• The eyes should be focused on the checkmark into the curve

Curve Running

  • Apply outward pressure against the ground
  • The body leans inward slightly
  • The arm action helps balance the body
  • The foot plants on each step along the curve of the circle
  • The eyes should focus on the near standard during the start of the curve
  • The eyes will shift across the bar and onto the far standard during the final steps

Curve Running Drills

  • Circle runs (20-25′ radius)
  • Figure 8 runs
  • 5 step curve run 

Takeoff

The high jumper prepares for the takeoff by lowering the hips on the penultimate step.Most beginning high jumpers will takeoff about 5-6′  away from the bar (arm’s length); the takeoff point is near the standard on the jumping side of the pit. Advanced high jumpers takeoff further away from the pit and travel across the bar longer. The toes of the takeoff foot are pointed at the back corner of the pit; the takeoff foot is placed in well in front of the jumper. The free leg drives up aggressively with the knee up. Both arms work together, driving back and then up during the takeoff.

The high jumper will lift off the ground and rotate during takeoff because of the lateral momentum of the curve and forceful vertical lift during the takeoff.

Running and Take Off Drills

  • Figure 8 runs with takeoff
  • 5 step curve run with takeoff
  • 5 steps straight ahead plus 5 step curve run with takeoff

Flight

The body is laid out over the bar; the hips rise, and the has a slight arch over the bar. The knees are separated and bent; the arms drop to the side of the body. The head is lifted as the feet pass over the crossbar.

High Jump Drills (over bar or bungee)

  • 1 step
  • 3 step
  • Half circle run
  • 5 step
  • 5 walking steps into five step
  • 5 jogging steps into five step

Coaching note: the vertical lift during the takeoff should be directed up, not into the bar; the body moves from leaning away from the bar into a vertical position.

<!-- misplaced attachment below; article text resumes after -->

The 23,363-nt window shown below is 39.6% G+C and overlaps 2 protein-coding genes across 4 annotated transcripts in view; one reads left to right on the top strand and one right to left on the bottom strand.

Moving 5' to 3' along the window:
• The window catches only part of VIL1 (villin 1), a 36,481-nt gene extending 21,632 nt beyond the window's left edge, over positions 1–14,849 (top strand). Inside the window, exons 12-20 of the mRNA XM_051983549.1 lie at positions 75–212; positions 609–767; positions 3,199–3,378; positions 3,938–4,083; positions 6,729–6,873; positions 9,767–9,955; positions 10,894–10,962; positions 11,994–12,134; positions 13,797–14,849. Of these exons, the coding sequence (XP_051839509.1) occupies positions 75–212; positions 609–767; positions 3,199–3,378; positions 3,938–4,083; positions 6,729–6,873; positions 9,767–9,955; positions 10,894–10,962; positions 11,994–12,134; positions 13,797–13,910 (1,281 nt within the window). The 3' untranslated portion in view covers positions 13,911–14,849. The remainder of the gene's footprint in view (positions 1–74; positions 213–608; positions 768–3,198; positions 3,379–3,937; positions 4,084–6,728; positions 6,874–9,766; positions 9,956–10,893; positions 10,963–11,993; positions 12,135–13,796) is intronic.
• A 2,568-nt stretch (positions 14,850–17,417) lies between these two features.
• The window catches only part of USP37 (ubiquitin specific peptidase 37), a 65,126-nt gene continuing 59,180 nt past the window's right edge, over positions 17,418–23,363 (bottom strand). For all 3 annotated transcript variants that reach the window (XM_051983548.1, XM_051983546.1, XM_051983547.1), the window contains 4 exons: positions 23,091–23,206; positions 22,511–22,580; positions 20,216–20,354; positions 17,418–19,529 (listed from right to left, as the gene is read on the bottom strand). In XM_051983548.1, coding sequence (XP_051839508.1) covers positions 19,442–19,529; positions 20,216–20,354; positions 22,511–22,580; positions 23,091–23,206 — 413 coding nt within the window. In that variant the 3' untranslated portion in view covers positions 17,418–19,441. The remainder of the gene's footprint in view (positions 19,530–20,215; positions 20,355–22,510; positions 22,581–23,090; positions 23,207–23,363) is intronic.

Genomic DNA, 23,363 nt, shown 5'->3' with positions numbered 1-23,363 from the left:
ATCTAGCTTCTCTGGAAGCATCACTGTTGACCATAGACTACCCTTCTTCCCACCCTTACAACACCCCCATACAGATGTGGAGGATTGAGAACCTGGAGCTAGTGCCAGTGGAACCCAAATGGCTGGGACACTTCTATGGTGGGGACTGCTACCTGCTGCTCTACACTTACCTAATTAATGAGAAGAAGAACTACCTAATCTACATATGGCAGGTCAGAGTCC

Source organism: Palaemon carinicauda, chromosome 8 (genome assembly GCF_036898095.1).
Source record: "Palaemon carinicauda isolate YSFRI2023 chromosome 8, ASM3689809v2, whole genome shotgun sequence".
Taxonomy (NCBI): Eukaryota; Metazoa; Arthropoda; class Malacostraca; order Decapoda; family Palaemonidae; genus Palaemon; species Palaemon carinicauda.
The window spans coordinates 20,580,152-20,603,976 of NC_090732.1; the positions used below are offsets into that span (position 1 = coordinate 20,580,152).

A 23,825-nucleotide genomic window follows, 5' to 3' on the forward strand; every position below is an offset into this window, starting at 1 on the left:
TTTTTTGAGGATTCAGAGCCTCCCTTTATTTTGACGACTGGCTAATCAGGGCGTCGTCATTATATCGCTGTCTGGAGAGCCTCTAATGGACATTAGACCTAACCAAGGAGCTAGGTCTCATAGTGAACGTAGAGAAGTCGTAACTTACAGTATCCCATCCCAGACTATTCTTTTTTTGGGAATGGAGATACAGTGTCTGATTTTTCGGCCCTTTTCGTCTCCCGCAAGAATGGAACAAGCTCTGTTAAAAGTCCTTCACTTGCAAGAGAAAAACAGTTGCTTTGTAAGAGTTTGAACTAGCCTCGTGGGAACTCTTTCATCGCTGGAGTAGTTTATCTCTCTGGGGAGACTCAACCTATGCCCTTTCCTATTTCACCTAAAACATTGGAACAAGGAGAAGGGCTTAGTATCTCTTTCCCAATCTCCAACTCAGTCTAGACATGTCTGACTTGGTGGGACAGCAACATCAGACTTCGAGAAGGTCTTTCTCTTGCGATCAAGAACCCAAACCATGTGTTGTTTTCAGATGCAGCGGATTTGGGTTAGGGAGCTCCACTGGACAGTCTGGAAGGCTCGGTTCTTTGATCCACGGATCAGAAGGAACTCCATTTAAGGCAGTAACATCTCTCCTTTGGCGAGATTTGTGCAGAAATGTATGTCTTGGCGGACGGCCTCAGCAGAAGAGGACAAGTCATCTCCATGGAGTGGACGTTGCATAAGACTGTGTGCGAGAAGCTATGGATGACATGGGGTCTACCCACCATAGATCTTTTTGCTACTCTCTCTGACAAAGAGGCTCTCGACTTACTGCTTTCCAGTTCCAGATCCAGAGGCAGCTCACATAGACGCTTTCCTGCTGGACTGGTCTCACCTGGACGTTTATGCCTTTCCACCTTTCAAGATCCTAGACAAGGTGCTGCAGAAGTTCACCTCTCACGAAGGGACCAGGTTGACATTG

Pole Vault Teaching Progression

Technical proficiency is the key to quality pole vaulting. There are many safety concerns with the pole vault, from pole selection to the location and size of the pit.  Proper teaching progressions and a safe environment will help eliminate many of the risk factors.

Grip

Place the hands slightly wider than shoulder width, close the grip loosely around the pole. The top hand or right hand for a right handed pole vaulter is near the top of the pole. The top hand should be 6-18″ from the top of the pole; the palms will face up when the pole is extended overhead.

Carry

The top hand is placed next to the right hip; the bottom hand is near the center of the body, chest height.

 Approach

The pole tip starts high as the pole vaulter pushes forward and accelerates: the pole drops slightly with each step. The pole should fall gradually to set up a good plant into the box; the pole drop is more prominent during the last four strides. Use checkmarks for the start of the approach, six steps from the takeoff, and the plant.

Coaching Note: develop a consistent approach on the track planting into a towel or chalk mark before advanced drills are performed.

Plant and Takeoff